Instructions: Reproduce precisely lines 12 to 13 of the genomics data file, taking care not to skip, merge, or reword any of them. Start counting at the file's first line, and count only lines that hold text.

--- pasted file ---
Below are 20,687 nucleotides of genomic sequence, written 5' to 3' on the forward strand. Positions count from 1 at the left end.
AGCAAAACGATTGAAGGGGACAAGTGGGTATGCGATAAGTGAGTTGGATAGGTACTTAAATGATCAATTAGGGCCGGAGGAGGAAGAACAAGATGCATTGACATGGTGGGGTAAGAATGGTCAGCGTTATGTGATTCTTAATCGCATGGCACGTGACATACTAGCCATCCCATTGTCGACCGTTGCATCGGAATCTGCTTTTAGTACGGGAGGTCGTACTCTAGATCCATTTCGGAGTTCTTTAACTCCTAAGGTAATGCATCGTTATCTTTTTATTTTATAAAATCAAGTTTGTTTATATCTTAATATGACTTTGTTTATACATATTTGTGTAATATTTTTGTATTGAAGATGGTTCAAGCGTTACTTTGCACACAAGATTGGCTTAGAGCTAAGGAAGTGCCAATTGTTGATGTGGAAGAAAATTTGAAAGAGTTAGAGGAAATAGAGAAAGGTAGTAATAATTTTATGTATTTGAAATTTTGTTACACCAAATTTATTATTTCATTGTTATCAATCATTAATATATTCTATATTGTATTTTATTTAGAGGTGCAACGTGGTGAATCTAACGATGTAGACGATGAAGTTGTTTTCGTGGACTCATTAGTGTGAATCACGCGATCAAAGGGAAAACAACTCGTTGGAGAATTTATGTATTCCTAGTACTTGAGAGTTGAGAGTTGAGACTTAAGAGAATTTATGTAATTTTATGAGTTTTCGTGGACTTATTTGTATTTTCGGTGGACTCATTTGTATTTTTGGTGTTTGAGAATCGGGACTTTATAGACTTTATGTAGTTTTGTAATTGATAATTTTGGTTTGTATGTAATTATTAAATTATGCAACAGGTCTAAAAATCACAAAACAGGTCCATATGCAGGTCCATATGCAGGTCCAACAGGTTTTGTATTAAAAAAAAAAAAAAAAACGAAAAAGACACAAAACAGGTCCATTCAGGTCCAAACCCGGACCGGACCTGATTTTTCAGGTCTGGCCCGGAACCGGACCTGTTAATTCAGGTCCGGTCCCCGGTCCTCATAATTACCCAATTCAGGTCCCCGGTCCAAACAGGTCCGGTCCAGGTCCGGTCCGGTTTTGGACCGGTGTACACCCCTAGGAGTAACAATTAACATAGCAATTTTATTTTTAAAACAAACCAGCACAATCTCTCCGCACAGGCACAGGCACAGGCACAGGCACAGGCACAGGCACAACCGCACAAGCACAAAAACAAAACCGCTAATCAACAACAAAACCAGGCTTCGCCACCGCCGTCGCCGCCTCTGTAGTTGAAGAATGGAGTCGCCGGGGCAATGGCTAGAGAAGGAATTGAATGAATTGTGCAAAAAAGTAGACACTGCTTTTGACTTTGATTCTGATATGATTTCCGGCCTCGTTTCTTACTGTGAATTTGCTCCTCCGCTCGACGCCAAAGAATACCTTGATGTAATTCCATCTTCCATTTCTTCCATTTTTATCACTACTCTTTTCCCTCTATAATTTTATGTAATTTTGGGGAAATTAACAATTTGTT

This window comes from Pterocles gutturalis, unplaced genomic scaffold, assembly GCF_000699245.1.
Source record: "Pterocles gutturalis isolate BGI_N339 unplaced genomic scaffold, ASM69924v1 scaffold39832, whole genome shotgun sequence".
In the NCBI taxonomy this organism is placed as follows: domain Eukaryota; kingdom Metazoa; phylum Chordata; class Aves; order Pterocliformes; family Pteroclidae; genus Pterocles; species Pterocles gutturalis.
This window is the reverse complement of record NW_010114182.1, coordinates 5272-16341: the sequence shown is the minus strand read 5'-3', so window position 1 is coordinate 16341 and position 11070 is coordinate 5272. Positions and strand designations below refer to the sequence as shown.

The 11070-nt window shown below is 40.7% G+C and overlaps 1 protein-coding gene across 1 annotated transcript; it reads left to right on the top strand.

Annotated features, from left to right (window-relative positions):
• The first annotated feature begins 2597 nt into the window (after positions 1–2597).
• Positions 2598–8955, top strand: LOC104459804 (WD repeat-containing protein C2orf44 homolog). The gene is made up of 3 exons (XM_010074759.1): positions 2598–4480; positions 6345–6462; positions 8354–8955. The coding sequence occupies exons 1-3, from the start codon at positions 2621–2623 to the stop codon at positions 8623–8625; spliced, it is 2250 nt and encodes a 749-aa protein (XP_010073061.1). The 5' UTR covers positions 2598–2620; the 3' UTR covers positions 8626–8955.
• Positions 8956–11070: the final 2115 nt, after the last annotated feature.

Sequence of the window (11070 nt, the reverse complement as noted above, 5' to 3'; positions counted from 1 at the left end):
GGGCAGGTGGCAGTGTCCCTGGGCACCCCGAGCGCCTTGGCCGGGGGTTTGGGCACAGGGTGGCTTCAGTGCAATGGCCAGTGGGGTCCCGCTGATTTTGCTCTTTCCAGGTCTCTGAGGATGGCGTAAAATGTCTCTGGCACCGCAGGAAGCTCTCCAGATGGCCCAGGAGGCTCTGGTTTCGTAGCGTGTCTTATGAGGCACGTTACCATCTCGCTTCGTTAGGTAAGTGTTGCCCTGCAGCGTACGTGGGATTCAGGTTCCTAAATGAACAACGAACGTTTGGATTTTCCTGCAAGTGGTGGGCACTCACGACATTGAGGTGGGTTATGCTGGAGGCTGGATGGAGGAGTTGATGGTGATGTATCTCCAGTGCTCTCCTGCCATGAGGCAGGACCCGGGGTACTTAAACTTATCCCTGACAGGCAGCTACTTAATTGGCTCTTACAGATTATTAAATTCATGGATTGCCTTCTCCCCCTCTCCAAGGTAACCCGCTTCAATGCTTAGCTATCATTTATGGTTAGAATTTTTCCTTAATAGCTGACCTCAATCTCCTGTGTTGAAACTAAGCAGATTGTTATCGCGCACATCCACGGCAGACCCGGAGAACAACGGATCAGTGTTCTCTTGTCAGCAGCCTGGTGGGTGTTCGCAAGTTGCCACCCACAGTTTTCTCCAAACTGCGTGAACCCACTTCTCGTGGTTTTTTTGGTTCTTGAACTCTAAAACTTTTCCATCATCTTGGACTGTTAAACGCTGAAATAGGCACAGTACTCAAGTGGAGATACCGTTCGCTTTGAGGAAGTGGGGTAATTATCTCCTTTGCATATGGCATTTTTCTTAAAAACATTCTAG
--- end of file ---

Sequence of the window (11070 nt, the reverse complement as noted above, 5' to 3'; positions counted from 1 at the left end):
GGGCAGGTGGCAGTGTCCCTGGGCACCCCGAGCGCCTTGGCCGGGGGTTTGGGCACAGGGTGGCTTCAGTGCAATGGCCAGTGGGGTCCCGCTGATTTTGCTCTTTCCAGGTCTCTGAGGATGGCGTAAAATGTCTCTGGCACCGCAGGAAGCTCTCCAGATGGCCCAGGAGGCTCTGGTTTCGTAGCGTGTCTTATGAGGCACGTTACCATCTCGCTTCGTTAGGTAAGTGTTGCCCTGCAGCGTACGTGGGATTCAGGTTCCTAAATGAACAACGAACGTTTGGATTTTCCTGCAAGTGGTGGGCACTCACGACATTGAGGTGGGTTATGCTGGAGGCTGGATGGAGGAGTTGATGGTGATGTATCTCCAGTGCTCTCCTGCCATGAGGCAGGACCCGGGGTACTTAAACTTATCCCTGACAGGCAGCTACTTAATTGGCTCTTACAGATTATTAAATTCATGGATTGCCTTCTCCCCCTCTCCAAGGTAACCCGCTTCAATGCTTAGCTATCATTTATGGTTAGAATTTTTCCTTAATAGCTGACCTCAATCTCCTGTGTTGAAACTAAGCAGATTGTTATCGCGCACATCCACGGCAGACCCGGAGAACAACGGATCAGTGTTCTCTTGTCAGCAGCCTGGTGGGTGTTCGCAAGTTGCCACCCACAGTTTTCTCCAAACTGCGTGAACCCACTTCTCGTGGTTTTTTTGGTTCTTGAACTCTAAAACTTTTCCATCATCTTGGACTGTTAAACGCTGAAATAGGCACAGTACTCAAGTGGAGATACCGTTCGCTTTGAGGAAGTGGGGTAATTATCTCCTTTGCATATGGCATTTTTCTTAAAAACATTCTAG